Lost In The Music Archives

July 29, 2008

Editor's Note - Lost in the Music

By Nomad Writer

LOST%20IN%20DA%20MUSIC%20-%20EDITOR%27S%20NOTE.jpgIn recent weeks, several emails have been sent to our office recommending that we interview artistes highlighted in our ‘LOST IN THE MUSIC’ feature. As a result of this, and in the practice of professional journalism, we have embarked on a mission to find the artistes.

As of next week, we will begin with a re-run of some of the artistes we have done. However, we cannot promise that we will be able to find everyone that is on the lists that most of you, our readers, sent. We will however try our best to locate them. The feature for artistes that we are not able to the get in touch with will be published in a similar manner to the way we have practiced in the past.

Continue reading as we yearn to give you, our readers, creative and quality articles that will whet your reading appetite and keep you informed.

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July 22, 2008

Terror Fabulous – Lost In The Music

By Nomad Writer

terror_fabulous_jamaica_danccehall_artiste.jpgThis week in Lost In The Music, we will be looking at one of dancehall’s genius - Terror Fabulous. Terror is no ordinary deejay, but is an artiste that sets himself apart from the dominant deejays in the ‘90s that included the likes of Louie Culture, Terry Ganzie, Shabba Ranks and at the time the fast rising Buju Banton.

Terror Fabulous was definitely one of the most talented deejays to emerge on the dancehall scene. Dancehall as a genre should be honoured that someone like Terror Fabulous got a chance to bless the microphone and display his versatility. His resourceful and potent lyrics still stuck adamantly to our tongues and we cannot help but sing along whenever we hear his songs. Songs from his fabulous catalogue still ‘mash up’ nuff dancehall sessions worldwide.

Terror Fabulous is not just a ‘fly by night’ deejay. He has class, versatility and one of the best voices dancehall fans have come to know and trust. His colourful catalogue includes hardcore hits such as Gangster's Anthem, Have You Ever Seen A 45 Before, and for the ladies he has Glamorous Glitterous, Miss Goody Goody, You Nuh Kotch, and much more. Terror Fabulous also boasts one of the most compelling anti-gay songs in Number Two, bettered only by what some describe as Buju Banton indomitable Boom Bye Bye.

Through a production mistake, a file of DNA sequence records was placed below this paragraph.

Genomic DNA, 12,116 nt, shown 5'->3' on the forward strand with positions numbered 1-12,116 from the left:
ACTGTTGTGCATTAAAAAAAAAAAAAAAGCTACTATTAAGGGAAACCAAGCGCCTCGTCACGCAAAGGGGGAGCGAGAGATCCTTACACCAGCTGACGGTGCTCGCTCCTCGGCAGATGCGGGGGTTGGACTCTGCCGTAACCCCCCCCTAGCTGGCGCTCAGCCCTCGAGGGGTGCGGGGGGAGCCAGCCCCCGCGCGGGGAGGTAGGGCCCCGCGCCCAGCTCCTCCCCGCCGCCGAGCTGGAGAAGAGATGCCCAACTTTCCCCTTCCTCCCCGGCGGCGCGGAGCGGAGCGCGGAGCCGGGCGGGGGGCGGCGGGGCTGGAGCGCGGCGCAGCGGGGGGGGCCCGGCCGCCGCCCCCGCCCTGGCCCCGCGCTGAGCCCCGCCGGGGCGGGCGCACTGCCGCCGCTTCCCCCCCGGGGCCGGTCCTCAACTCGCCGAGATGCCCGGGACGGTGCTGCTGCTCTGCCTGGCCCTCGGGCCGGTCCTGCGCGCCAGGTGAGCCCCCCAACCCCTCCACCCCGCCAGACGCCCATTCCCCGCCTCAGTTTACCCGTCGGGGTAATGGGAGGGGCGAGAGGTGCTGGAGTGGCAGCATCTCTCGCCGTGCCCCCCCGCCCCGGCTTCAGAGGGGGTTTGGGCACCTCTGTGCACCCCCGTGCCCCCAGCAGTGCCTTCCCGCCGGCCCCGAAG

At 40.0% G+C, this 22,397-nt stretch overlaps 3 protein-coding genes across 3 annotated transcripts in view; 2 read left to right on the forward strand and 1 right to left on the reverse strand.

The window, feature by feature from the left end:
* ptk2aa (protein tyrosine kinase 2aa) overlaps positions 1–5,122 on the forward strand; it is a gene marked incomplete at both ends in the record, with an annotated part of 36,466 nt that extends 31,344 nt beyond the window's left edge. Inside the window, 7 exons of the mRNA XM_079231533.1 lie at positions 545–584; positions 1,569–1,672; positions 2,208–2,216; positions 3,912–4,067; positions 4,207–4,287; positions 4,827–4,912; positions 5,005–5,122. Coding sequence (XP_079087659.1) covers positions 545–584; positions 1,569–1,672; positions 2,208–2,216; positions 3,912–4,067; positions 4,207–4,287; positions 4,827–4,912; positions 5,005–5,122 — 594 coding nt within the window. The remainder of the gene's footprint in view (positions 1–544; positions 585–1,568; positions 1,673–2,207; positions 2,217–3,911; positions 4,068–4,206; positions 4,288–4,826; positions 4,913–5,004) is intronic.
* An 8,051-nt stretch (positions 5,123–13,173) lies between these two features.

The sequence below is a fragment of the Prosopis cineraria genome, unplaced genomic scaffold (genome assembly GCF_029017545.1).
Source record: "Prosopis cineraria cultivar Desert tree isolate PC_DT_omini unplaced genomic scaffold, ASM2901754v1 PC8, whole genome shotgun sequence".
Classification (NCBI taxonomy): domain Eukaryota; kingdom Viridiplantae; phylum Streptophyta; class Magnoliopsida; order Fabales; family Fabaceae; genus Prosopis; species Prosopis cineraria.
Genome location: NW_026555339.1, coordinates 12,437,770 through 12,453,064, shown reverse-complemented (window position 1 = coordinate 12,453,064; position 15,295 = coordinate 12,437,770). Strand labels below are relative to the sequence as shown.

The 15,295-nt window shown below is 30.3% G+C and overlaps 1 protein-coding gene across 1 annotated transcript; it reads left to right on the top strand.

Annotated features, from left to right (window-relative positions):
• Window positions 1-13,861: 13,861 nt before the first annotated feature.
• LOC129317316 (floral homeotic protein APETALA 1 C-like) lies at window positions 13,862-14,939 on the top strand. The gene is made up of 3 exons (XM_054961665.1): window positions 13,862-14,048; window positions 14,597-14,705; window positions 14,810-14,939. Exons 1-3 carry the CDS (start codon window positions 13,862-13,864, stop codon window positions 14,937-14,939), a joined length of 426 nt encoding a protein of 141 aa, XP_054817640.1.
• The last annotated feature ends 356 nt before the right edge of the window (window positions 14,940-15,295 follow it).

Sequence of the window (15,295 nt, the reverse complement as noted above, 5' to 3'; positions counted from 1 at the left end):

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July 15, 2008

Abijah - Lost In The Music

By Nomad Writer

abijah_lost_music_reggae_man.jpgAbijah's first (and only) hit single Revelation debuted at number 6 on May 25, 2001 and climbed to number 1, remaining on several local charts for 30 weeks. That is really the end of his story…

While writing this article I am pondering whether it is under the correct heading. I was thinking more along the line that Abijah should in fact be written about under the heading “One Hit Wonder.”

Aside from Revelation in 2001 and a remake of Bob Marley’s Sun is Shining in 2005, which we don’t really consider because it is not original, Jamaica has not really heard any other mainstream production from the man who dubs himself ‘The Ambassador for Peace.’

Abijah did commercials for the Jamaica Tourist Board and has realized the dream many who enter music in Jamaica wish to become a reality, performing on Reggae Sumfest. He has spoken at the prestigious Harvard and Oxford Universities and is a part of the "Healing the Nation" program here in Jamaica.

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July 8, 2008

Merciless - Lost In The Music

By Nomad Writer